.@PaddyTheBaddy back on the mic!
His first and ONLY interview since that incredible return to form here at CW113
He spoke to @edithlabelle pic.twitter.com/YO8XFWW2SH — Cage Warriors (@CageWarriors) March 20, 2020
After multiple cancellations and postponements from organizations throughout the world due to the coronavirus pandemic, Cage Warriors was the last notable mixed martial arts promotion left standing this weekend.
After a relocation from London to Manchester and a few lost bouts, Cage Warriors 113 went forward as planned on Friday in a card that was streamed via UFC Fight Pass. Among those on the card was English prospect Paddy Pimblett, who emerged with a first-round technical knockout victory against Decky Dalton in a featured lightweight affair.
Pimblett, who had been sidelined for the past 18 months, hopes that a transition to the UFC could be in his future. If not, “The Baddy” could be in line for a lightweight title shot against Mason Jones, who defeated Joe McColgan in the evening’s main event.
“After a dominant performance like that, in half a round, you never know who’s going to come calling, do you?” Pimblett said to Cage Warriors interviewer Edith Labelle. “We’re open to all offers, so we’ll see. I was speaking to Joe [McColgan] and Mason [Jones] before, and if they ever want to get it on in the future, I’m always here. I’ll fight anyone. I won’t back down to anyone, and I’ll fight for that belt – I want that belt. But I’m sick of people asking me, ‘When are you going to the UFC?’ After the coronavirus gets to f—k, we’ll see what happens.”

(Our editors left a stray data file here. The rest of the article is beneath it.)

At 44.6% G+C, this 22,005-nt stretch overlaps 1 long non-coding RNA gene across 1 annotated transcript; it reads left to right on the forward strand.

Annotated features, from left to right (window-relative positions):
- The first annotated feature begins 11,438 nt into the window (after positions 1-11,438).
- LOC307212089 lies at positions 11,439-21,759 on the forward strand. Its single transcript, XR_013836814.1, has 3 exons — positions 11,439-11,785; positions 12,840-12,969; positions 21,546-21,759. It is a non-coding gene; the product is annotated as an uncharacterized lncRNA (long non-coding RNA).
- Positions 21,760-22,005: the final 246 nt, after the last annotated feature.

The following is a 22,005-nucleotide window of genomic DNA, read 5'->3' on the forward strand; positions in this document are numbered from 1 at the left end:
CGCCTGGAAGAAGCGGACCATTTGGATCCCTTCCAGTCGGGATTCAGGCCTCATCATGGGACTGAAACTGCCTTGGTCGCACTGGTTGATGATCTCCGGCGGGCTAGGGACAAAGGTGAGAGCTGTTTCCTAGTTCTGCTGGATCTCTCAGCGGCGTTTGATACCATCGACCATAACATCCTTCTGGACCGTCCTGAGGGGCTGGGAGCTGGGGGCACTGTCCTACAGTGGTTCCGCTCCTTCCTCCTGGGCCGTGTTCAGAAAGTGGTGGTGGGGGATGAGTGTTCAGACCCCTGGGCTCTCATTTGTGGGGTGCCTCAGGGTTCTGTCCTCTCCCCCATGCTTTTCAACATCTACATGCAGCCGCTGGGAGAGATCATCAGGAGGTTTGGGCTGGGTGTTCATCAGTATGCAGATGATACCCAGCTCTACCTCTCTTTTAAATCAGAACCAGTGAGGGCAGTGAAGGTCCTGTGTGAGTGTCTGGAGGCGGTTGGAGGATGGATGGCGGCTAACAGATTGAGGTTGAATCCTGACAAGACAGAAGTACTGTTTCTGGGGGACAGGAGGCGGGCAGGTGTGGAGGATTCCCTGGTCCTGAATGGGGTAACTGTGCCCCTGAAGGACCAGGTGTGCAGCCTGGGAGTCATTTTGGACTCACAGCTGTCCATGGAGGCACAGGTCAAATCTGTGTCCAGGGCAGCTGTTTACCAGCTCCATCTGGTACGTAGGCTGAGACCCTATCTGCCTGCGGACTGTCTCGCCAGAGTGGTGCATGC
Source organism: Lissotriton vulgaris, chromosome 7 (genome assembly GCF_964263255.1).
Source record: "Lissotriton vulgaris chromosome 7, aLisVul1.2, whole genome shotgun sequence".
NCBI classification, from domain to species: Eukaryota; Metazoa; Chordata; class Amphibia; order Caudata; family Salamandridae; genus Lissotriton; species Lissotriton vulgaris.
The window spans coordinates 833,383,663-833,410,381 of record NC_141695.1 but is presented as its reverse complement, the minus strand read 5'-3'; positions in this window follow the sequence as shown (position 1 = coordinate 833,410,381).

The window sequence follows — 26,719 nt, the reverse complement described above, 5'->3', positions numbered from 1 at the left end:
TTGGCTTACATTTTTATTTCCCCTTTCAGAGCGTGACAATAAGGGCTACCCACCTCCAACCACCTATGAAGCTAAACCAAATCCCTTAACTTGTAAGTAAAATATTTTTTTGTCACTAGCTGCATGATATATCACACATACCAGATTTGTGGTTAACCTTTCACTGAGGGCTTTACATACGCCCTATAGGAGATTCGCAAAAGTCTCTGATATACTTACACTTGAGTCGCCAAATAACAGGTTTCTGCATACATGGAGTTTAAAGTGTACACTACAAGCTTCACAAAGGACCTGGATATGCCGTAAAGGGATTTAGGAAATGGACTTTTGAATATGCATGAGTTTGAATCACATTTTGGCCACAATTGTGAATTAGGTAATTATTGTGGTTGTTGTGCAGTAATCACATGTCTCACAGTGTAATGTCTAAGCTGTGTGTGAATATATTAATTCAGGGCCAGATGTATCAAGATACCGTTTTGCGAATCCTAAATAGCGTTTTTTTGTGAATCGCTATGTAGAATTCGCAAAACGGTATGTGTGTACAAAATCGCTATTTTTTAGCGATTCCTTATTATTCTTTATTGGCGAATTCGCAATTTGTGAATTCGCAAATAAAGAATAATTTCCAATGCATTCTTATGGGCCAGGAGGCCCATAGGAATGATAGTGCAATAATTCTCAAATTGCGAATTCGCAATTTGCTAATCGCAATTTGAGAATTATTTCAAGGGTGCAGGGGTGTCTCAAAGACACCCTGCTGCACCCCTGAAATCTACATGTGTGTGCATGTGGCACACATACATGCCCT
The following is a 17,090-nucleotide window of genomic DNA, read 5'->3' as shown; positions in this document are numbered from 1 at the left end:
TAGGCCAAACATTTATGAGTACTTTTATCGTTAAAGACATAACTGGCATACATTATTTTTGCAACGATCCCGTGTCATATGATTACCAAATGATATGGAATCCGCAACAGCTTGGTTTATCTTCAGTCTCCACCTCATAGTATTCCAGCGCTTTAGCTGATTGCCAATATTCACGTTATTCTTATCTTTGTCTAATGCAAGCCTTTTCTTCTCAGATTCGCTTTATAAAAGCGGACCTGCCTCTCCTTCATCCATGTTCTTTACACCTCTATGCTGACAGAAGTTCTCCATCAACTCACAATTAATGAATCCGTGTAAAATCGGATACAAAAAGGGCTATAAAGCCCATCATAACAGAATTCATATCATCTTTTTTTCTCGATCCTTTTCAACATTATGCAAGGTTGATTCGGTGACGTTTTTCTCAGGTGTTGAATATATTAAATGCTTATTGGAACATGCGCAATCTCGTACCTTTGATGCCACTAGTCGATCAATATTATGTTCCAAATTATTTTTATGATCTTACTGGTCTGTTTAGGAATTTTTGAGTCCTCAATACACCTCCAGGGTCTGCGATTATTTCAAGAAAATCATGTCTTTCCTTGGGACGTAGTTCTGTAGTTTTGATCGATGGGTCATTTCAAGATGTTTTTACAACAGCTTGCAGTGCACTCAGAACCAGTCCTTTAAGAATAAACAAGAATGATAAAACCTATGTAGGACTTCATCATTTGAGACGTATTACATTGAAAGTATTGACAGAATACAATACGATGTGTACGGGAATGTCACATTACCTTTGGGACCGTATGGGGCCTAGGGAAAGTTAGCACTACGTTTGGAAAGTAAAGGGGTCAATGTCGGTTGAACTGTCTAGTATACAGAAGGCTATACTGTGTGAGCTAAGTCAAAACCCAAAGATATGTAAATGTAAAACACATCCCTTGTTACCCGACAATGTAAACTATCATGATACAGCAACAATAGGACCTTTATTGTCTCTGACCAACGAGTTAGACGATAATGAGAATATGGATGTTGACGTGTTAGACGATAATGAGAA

The European promotion received its fair share of criticism for moving ahead with the event, but Pimblett saw firsthand the safety measures that were taken by Cage Warriors staff.
“The guidelines were perfect,” Pimblett said. “I don’t see how anyone can bat an eyelid at it. I came down to watch a teammate of mine who fought earlier, but the health and safety precautions in the way, I got told I had to go back to the changing room. We couldn’t have a certain amount of people in there. Anyone that thinks this is unsafe is wrapped in cotton wool. Going to shops, more people are touching and being closer to each other. Everyone is a drama queen who’s saying this show should have got canceled.”
Pimblett’s sentiments are likely shared by a number of fighters, all of whom are independent contractors who depend upon active competition to get paid. Pimblett was grateful to have the opportunity to fight on Friday.
“I put my heart and soul into this and for this to have got pulled six days out, no one would have been saying how unfair it was on me or the other fighters on this card who were trying to earn a living and make money for their families. People don’t look past that. We put our heart and soul into this and I wouldn’t let someone take that away from you without kicking and screaming. F—k coronavirus.”
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